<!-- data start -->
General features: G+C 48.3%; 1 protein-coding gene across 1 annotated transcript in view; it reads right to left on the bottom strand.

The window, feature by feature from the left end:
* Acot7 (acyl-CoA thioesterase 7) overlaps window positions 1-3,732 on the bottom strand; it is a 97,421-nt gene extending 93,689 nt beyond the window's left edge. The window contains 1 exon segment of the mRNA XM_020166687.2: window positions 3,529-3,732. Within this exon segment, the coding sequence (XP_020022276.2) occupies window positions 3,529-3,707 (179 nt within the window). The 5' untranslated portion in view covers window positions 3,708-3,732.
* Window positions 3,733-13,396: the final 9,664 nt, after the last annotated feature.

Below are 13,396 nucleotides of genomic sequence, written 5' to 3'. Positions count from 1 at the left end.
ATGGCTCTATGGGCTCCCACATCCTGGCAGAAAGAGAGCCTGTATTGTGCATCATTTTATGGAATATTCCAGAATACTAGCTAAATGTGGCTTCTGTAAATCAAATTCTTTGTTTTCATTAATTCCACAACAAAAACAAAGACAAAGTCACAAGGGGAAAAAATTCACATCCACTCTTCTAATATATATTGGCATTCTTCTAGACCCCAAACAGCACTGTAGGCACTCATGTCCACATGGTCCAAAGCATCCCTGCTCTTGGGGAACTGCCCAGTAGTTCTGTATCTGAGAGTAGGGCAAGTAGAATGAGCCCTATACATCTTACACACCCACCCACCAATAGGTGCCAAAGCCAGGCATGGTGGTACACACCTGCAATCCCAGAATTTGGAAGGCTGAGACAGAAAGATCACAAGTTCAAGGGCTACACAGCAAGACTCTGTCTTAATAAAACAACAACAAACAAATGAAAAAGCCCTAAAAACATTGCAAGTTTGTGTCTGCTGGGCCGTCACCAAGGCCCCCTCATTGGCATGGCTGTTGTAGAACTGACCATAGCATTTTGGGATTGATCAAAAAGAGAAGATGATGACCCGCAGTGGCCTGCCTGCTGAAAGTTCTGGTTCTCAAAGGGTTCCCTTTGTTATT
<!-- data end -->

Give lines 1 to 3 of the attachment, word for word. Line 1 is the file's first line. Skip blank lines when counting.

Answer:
General features: G+C 48.3%; 1 protein-coding gene across 1 annotated transcript in view; it reads right to left on the bottom strand.

The window, feature by feature from the left end:
* Acot7 (acyl-CoA thioesterase 7) overlaps window positions 1-3,732 on the bottom strand; it is a 97,421-nt gene extending 93,689 nt beyond the window's left edge. The window contains 1 exon segment of the mRNA XM_020166687.2: window positions 3,529-3,732. Within this exon segment, the coding sequence (XP_020022276.2) occupies window positions 3,529-3,707 (179 nt within the window). The 5' untranslated portion in view covers window positions 3,708-3,732.